This post is a response to Simon Hay’s “Why Read Reading Lolita? Teaching Critical Thinking in a Culture of Choice.”
I’m a reader. I come from a family full of books; my father was a bookseller and rare manuscript hunter by trade, and my mom spent much of her career as an antique dealer shelving gorgeous, leather-bound classics. I grew up in a house filled to the stuffing with books, so much so that a contractor once told us our attic was in danger of caving in on the rest of the house due to the many stocked bookshelves we had. I’ve never once asked myself why I read. At the danger of sounding trite, asking why I read is akin to asking why I breathe. I’ve never had a choice—the act gives me life.
For Hay, it seems this would not be a satisfactory answer. Asking a group of literature students why they study what they do is hard, especially when Hay frames the question in such a way that giving an “acceptable” answer is near impossible. When students answer that reading literature gives us a glimpse into past lives, he believes they are calling English studies History-lite. The same can be said for each answer a would-be student could give Hay, which to me isn’t fair. Students of literature, in my experiences, come home when they study books. Books are a safe place—a place that makes sense amidst the ample chaos found in the world. Honest students of literature study their discipline because they simply have no other choice—they are held delightfully, helplessly captive by the allure of escape, understanding, and emotional connection that reading offers.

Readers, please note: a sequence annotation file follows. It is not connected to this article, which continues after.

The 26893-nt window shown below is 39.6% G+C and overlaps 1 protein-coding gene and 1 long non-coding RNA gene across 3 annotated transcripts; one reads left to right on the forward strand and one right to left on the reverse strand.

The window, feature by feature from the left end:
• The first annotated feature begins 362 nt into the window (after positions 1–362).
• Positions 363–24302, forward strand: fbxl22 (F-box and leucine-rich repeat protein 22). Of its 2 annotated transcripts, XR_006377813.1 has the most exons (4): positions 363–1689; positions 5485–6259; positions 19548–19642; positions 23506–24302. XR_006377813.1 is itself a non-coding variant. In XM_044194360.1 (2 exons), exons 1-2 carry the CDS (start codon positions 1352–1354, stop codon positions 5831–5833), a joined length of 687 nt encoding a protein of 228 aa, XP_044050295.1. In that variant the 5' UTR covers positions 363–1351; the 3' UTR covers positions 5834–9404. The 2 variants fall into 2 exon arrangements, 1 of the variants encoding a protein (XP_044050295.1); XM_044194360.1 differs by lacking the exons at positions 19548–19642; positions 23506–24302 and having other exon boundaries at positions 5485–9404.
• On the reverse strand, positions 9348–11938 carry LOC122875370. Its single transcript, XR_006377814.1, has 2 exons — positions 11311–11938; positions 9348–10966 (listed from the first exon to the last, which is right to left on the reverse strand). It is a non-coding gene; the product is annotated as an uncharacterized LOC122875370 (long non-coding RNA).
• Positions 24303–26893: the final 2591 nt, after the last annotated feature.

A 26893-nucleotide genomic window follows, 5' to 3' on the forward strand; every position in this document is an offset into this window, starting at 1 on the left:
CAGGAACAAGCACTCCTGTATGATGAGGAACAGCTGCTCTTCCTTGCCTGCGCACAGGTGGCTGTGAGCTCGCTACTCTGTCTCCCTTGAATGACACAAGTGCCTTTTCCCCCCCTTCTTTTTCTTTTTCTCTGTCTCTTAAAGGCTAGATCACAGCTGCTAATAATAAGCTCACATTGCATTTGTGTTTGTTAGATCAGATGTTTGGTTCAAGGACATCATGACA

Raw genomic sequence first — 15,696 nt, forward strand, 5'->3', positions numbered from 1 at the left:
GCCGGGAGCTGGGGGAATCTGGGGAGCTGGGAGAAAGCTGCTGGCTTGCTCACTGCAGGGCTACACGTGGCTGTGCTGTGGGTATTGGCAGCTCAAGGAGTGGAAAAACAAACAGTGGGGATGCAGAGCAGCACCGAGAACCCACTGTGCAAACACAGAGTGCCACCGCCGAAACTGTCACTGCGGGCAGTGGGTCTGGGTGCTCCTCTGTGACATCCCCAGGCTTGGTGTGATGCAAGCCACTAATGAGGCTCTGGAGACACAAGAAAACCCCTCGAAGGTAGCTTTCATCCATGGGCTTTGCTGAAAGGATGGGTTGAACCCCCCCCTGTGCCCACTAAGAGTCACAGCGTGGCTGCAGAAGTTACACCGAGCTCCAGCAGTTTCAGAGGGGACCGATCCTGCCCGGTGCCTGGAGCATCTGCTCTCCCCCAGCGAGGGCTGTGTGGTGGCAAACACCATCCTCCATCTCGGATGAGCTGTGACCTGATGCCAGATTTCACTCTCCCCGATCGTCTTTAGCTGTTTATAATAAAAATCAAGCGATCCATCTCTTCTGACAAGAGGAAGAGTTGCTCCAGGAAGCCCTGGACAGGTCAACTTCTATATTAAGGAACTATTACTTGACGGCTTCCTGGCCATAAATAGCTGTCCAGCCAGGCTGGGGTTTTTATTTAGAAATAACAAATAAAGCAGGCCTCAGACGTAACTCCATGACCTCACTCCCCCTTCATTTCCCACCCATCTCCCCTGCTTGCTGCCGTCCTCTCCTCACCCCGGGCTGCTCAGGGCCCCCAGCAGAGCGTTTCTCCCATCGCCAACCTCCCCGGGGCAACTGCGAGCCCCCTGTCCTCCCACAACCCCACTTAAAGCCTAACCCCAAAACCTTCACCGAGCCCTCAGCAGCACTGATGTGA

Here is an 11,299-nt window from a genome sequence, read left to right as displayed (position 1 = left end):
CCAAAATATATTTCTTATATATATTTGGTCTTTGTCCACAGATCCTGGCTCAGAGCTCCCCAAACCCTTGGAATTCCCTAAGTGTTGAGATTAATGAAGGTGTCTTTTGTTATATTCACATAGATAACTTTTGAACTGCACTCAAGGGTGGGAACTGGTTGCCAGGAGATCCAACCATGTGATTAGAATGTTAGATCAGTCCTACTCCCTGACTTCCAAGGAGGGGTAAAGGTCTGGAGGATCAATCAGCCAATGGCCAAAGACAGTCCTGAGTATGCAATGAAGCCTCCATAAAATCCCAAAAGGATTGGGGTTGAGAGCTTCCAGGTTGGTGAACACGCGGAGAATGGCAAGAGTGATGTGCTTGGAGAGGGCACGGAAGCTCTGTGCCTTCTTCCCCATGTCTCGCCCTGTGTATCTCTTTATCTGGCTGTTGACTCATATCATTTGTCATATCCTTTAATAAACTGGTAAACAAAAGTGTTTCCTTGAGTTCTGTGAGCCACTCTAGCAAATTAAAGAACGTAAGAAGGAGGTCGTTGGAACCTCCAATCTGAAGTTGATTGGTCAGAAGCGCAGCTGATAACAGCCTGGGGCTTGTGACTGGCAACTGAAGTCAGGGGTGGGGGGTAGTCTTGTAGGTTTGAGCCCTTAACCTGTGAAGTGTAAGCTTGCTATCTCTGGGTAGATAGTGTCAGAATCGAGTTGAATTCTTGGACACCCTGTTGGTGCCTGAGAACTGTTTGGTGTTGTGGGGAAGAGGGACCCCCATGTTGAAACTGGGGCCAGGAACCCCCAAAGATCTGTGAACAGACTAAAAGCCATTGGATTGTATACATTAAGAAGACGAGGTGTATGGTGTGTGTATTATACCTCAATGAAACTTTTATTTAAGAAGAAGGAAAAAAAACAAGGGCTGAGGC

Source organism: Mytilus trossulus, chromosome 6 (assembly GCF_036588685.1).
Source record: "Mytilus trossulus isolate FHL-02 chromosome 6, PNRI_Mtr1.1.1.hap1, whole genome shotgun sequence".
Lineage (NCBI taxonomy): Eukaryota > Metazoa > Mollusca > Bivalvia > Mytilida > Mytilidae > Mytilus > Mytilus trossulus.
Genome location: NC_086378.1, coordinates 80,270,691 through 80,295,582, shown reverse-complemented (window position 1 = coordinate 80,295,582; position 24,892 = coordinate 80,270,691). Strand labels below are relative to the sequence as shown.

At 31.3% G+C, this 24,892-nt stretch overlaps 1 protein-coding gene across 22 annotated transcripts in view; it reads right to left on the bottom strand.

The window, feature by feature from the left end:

In the end, Hay concedes that it is the choice to study, not the discipline being studied, that matters. As far as I’m concerned, if it matters to you, it’s worth pursuing. If you are called to read, then read, even if someone has the gall to ask why.